• Entirely opposite in their characters, habits, dispositions, and manners, in one respect only they assimilated-each pursned the same end, though by different means; each ardently laboured to pro. mote, what he conceived to be the welfare of his country. The groundless assertions of the one, and the PROPHETIC WARNINGS of the other, are now examined by the eye of impartiality-and the natural good sense of the English nation begins at length to perceive, how quickly the most refined subtilties of SOPHISTRY vanished at the approach of TRUTH; and in the bitterness of disappointed ambition to reflect upon the vanity of artificial eloquence, when opposed to the ROUGH AND ARTLESS MAJESTY OF TRUE WISDOM!

We do not equally praise a composition which this author highly applauds, viz. Mr. Godwin's sketch of the British Demosthenes, which is copied into this tract. Mr. Godwin has undeniably the merit of having happily seized and strongly painted many of the characteristic features of his original; the charms of his private character, his services to liberty, and the attributes of his eloquence, are well conceived by the artist : but the portrait is incomplete, and some of the more striking traits are not even attempted. In vain we seek for the


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just delineation of his exquisite taste; of his style so pure, 50 simple, so fascinating ; of the vast and rich furniture of his mind; of that superior discernment in the foreign interests of his country, which dictated salutary and which foretold the mischiefs of unwise councils ; of that high estimation in which he was held by enlightened foreigners; ard of the vast number of respectable persons whose attachment to him nothing could shake. Why give to another physiognomy any part of the canvas appropriated to kis portrait; why call up past times; why the parallelism which is on so many accounts to be condemned ; sitting down to such a subject, how came the pencil to sketch a groupe ?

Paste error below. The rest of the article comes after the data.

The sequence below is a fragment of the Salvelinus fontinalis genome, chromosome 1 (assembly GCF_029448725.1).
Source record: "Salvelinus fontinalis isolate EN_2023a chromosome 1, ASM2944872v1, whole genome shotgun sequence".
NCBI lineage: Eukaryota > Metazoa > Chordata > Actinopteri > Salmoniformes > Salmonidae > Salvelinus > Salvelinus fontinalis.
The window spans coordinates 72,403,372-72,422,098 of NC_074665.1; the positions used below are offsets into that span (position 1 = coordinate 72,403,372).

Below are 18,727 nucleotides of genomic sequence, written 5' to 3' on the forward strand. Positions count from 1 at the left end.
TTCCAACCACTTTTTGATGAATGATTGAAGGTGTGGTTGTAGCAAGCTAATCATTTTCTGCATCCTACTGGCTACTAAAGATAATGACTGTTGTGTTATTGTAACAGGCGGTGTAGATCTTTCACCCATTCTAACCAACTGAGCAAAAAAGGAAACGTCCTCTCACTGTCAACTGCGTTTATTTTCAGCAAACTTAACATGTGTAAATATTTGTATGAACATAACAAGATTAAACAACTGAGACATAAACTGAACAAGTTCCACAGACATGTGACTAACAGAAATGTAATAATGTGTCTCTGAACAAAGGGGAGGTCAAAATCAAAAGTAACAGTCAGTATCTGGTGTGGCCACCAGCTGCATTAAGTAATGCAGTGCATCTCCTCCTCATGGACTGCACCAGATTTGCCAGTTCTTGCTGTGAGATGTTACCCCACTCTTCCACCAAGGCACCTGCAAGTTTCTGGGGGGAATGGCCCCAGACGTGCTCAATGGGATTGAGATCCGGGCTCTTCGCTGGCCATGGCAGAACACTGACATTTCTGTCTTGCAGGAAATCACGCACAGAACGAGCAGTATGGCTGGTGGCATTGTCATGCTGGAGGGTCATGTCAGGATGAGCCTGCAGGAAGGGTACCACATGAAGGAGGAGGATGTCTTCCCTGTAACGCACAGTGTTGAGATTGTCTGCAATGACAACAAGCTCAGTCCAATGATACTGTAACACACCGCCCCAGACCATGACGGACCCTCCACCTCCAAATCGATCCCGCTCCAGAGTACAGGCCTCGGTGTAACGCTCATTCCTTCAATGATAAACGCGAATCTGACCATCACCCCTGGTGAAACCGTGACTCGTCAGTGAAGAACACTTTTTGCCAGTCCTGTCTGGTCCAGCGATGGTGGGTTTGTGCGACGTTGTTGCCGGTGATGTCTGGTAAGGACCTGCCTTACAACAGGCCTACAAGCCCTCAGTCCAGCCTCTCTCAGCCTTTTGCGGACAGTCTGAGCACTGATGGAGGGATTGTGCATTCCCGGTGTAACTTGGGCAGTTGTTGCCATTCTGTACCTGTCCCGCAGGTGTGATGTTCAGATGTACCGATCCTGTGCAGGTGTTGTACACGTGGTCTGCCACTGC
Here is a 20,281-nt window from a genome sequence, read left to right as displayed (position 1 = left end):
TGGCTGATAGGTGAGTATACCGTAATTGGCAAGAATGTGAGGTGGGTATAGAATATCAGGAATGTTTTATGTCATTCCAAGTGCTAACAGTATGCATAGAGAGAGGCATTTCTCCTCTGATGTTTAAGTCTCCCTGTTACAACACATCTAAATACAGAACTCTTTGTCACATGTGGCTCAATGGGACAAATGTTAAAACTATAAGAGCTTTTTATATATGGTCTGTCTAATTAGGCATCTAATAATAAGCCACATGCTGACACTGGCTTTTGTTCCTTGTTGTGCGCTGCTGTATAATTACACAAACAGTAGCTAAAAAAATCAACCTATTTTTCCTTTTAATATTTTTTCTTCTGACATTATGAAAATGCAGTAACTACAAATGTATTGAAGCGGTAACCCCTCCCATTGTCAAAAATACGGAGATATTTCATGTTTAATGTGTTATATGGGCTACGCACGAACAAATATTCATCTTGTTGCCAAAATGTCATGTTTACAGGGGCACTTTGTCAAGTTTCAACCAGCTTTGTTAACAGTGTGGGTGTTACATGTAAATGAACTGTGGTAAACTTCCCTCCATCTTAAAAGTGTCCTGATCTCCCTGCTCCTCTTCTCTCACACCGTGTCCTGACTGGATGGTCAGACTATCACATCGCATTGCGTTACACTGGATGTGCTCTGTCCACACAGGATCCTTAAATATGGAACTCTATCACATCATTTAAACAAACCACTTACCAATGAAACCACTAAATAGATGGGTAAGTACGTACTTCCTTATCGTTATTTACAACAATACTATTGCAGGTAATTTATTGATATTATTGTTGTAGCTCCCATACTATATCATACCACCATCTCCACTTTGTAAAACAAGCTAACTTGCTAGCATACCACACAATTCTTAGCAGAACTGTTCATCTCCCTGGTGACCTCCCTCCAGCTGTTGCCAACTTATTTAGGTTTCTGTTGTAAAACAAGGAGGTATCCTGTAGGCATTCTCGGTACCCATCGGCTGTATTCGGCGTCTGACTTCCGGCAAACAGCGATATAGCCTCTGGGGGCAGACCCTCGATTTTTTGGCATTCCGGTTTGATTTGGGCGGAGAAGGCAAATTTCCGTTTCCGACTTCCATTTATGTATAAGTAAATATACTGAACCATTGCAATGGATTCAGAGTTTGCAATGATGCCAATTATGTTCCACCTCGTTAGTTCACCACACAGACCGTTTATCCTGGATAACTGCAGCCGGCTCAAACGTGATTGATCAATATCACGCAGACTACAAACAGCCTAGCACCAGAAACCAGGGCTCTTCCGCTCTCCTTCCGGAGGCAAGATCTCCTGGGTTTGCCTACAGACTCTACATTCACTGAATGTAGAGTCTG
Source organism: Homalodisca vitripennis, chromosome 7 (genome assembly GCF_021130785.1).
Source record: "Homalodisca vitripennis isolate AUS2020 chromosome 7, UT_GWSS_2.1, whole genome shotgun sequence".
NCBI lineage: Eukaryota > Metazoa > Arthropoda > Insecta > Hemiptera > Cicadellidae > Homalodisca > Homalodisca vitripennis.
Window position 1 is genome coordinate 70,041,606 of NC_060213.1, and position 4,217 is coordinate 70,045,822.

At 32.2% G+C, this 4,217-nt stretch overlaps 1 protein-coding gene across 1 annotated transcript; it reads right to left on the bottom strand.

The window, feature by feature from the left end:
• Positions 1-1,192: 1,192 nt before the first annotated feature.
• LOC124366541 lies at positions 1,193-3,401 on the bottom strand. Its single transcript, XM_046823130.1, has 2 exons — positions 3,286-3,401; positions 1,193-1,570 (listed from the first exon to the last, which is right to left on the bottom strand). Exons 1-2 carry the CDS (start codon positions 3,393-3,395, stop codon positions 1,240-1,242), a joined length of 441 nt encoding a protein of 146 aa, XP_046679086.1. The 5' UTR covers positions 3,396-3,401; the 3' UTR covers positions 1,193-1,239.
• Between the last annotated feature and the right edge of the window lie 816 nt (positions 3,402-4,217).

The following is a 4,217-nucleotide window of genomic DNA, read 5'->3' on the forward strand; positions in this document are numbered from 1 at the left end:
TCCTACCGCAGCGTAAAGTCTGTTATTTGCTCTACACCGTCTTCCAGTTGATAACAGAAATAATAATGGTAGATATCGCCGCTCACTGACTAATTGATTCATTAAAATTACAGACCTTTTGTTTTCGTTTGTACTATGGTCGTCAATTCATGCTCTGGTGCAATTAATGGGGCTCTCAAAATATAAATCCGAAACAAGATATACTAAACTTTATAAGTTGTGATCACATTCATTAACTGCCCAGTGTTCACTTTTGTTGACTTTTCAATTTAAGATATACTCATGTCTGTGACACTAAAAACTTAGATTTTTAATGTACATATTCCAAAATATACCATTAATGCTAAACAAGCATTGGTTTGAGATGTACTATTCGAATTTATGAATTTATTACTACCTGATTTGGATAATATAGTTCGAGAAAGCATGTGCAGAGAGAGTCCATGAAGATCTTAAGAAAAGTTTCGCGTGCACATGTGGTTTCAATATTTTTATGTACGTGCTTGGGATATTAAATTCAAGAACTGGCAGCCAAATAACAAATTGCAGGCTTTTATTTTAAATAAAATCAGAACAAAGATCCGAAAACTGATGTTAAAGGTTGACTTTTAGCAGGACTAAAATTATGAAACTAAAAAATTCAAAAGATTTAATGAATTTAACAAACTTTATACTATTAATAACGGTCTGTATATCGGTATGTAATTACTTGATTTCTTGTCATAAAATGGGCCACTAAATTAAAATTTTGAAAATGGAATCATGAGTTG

We suspect that the artist is rather too complimentary to the national character, when, after having traced the excellencies of Mr. Fox, he says, "he was all over English.' The fair abstract of the English character probably falls short of that of the personage whom Mr. Godwin undertakes to pourtray. In the former, with honor, courage, openness, good sense, kindness, and devotion to liberty, an inordinate nationality is blended, which leads us to hold the rest of the world in too low estimation, to overlook the good qualities of others, and to be blind to our own imperfections. We should indeed be libellers of Mr. Fox if we denied him nationality, since there was every thing in his nature, in his situation, and in his pursuits, that could render the feeling intense : but in him it was more than the mere feeling, it was the feeling purified and elevated, invigorated by study and guided by reflection. His pursuits led to intercourse with foreigners ; he sought it, and was capable of maintaining it: for on the acquirement of accomplishments in this department, he had employed the whole force of his great talents. His rare excellencies of this kind attracted only the curious, who had a similar turn : but it is on this ground that his loss must at this crisis be regarded as most afflicting. Let us, however, restrain the pen.-Now that Mr. Fox is no longer among us, we may indeed more freely speak our sentiments of him than ever we did while he was living, because we can declare thein without being suspected of those personal motives and that party spirit which the Monthly Review has ever disdained : but our gratitude, our affection, if it be permitted us to use the phrase, must not carry us on to attempt what is beyond our strength and beyond our means. To the arduous and meritorious task, he only is equal, who lived the intimate of the illustrious departed, who was blessed with a portion of the same genius, and who him self witnessed all his public displays; a sketch from such a hand, if such a hand there be, would be crowned with the